Manasseh was 12 years old when he began to rule, and he ruled for 55 years in Jerusalem.
He did what the LORD considered evil by copying the disgusting things done by the nations that the LORD had forced out of the Israelites' way.
He rebuilt the illegal places of worship that his father Hezekiah had torn down. He set up altars dedicated to other gods--the Baals--and made a pole dedicated to the goddess Asherah as King Ahab of Israel had done. Manasseh, like Ahab, worshiped and served the entire army of heaven.
He built altars in the LORD's temple, where the LORD had said, "My name will be in Jerusalem forever."
In the two courtyards of the LORD's temple, he built altars for the entire army of heaven.
He burned his son as a sacrifice in the valley of Ben Hinnom, consulted fortunetellers, cast evil spells, practiced witchcraft, and appointed [royal] mediums and psychics. He did many things that made the LORD furious.
Manasseh had a carved idol made. Then he set it up in God's temple, where God had said to David and his son Solomon, "I have chosen this temple and Jerusalem from all the tribes of Israel. I will put my name here forever.
I will never again remove Israel from the land that I set aside for their ancestors if they will obey all the commands, all the teachings, the ordinances, and the regulations [I gave] through Moses."
Manasseh misled Judah and the inhabitants of Jerusalem so that they did more evil things than the nations that the LORD had destroyed when the Israelites arrived in the land.
When the LORD spoke to Manasseh and his people, they wouldn't even pay attention.
So the LORD made the army commanders of the king of Assyria invade Judah. They took Manasseh captive, put a hook in his nose, put him in bronze shackles, and brought him to Babylon.
When he experienced this distress, he begged the LORD his God to be kind and humbled himself in front of the God of his ancestors.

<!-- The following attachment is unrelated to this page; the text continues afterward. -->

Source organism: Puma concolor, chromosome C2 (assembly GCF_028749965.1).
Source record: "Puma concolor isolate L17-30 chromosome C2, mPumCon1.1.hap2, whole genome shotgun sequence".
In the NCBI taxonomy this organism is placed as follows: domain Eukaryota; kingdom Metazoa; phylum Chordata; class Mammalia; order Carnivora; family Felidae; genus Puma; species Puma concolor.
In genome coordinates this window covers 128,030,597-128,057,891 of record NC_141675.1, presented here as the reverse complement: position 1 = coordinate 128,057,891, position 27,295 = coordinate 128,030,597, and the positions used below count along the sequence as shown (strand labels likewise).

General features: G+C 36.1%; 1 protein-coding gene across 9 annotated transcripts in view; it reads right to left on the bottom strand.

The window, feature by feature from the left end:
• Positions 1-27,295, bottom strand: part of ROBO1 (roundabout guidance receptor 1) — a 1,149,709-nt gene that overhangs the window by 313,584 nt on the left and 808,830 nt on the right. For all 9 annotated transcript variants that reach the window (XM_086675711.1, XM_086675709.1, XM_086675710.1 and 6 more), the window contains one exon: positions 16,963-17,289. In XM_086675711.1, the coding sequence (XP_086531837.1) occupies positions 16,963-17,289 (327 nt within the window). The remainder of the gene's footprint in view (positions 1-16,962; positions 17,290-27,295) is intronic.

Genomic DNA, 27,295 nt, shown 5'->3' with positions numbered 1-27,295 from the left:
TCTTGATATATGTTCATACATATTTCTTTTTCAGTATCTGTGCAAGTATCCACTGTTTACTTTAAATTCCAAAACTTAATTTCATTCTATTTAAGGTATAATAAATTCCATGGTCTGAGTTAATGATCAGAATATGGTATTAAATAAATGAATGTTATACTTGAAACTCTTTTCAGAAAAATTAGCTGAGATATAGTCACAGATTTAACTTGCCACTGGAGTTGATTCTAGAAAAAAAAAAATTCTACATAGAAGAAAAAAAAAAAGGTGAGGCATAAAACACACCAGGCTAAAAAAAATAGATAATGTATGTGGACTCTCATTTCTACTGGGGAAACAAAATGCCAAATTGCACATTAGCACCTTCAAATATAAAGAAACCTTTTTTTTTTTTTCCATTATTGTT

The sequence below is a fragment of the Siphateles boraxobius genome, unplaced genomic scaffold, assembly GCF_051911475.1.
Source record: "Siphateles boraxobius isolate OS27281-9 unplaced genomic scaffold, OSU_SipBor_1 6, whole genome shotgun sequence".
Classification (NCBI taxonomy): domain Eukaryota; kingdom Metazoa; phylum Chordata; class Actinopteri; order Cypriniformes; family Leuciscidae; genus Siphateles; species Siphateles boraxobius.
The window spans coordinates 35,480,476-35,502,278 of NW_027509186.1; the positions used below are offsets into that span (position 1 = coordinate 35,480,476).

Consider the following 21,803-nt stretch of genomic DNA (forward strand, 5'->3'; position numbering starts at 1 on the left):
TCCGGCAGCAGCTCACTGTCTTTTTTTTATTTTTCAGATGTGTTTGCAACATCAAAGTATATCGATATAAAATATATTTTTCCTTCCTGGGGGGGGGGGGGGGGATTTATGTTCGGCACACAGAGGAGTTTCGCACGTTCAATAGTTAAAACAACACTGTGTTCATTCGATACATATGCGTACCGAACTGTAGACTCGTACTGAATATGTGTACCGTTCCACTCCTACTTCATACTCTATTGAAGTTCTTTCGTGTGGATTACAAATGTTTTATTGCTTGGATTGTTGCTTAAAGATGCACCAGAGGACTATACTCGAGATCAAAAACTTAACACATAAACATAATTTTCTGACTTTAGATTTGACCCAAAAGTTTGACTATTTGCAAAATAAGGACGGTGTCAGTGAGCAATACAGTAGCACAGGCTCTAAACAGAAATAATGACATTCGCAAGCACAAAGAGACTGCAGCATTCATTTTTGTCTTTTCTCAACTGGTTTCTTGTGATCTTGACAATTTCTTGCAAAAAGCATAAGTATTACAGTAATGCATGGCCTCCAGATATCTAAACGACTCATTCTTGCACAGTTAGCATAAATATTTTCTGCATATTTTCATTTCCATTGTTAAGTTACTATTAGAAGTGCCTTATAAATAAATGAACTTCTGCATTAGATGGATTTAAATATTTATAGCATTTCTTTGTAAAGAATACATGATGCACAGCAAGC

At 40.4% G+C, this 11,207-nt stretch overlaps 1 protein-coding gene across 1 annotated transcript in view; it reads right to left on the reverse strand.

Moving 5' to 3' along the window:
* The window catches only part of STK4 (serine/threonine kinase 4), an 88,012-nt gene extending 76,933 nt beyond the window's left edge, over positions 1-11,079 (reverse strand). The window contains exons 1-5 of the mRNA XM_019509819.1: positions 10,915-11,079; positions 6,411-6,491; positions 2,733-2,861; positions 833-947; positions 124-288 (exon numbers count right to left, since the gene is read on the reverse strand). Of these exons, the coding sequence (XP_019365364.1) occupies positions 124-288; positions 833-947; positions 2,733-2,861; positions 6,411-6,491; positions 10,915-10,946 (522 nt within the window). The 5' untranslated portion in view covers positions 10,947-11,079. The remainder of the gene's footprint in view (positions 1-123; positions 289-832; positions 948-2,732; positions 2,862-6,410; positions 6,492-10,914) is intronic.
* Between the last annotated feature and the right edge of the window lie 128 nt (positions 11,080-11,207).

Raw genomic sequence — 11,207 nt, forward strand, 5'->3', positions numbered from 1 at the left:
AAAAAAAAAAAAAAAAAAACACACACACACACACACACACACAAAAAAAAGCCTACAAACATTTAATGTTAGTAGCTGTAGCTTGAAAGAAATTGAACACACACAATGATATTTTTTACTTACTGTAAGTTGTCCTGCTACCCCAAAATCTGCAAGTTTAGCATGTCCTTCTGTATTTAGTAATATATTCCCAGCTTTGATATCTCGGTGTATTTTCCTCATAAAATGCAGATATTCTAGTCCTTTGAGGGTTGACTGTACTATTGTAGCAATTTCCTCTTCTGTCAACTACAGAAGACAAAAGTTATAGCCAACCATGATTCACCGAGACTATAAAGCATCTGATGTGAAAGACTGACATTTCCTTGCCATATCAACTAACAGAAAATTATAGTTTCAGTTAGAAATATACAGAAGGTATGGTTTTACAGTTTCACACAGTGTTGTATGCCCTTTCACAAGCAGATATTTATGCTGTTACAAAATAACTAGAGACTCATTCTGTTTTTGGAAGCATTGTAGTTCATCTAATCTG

He prayed to the LORD, and the LORD accepted his prayer and listened to his request. The LORD brought him back to his kingdom in Jerusalem. Then Manasseh knew that the LORD is God.
After this, Manasseh rebuilt the outer wall of the City of David from west of Gihon Spring in the valley to the entrance of Fish Gate. He made the wall go around the Ophel, and he built it very high. He put army commanders in every fortified city in Judah.
Manasseh got rid of the foreign gods and the idol in the LORD's temple. He got rid of the altars he had built in the temple on the LORD's mountain and in Jerusalem.
He built the LORD's altar and sacrificed fellowship offerings and thank offerings on it. And he told Judah to serve the LORD God of Israel.
The people continued to sacrifice at the illegal places of worship, but they sacrificed only to the LORD their God.
Everything else about Manasseh--including his prayer to his God and the words that the seers spoke to him in the name of the LORD God of Israel--are in the records of the kings of Israel.
His prayer and how God accepted it are written in the records of Hozai. The things he did before he humbled himself are also written there. This includes all his sins and unfaithfulness and the places where he built illegal worship sites and set up idols and poles dedicated to the goddess Asherah.
Manasseh lay down in death with his ancestors. They buried him in his own palace. His son Amon succeeded him as king.
Amon was 22 years old when he began to rule, and he ruled for 2 years in Jerusalem.
He did what the LORD considered evil, as his father Manasseh had done. Amon sacrificed to all the idols his father Manasseh had made, and he worshiped them.
He didn't humble himself in front of the LORD as his father Manasseh had humbled himself. Instead, Amon continued to sin.
His officials plotted against him and killed him in his palace.
Then the people of the land killed everyone who had plotted against King Amon. They made his son Josiah king in his place.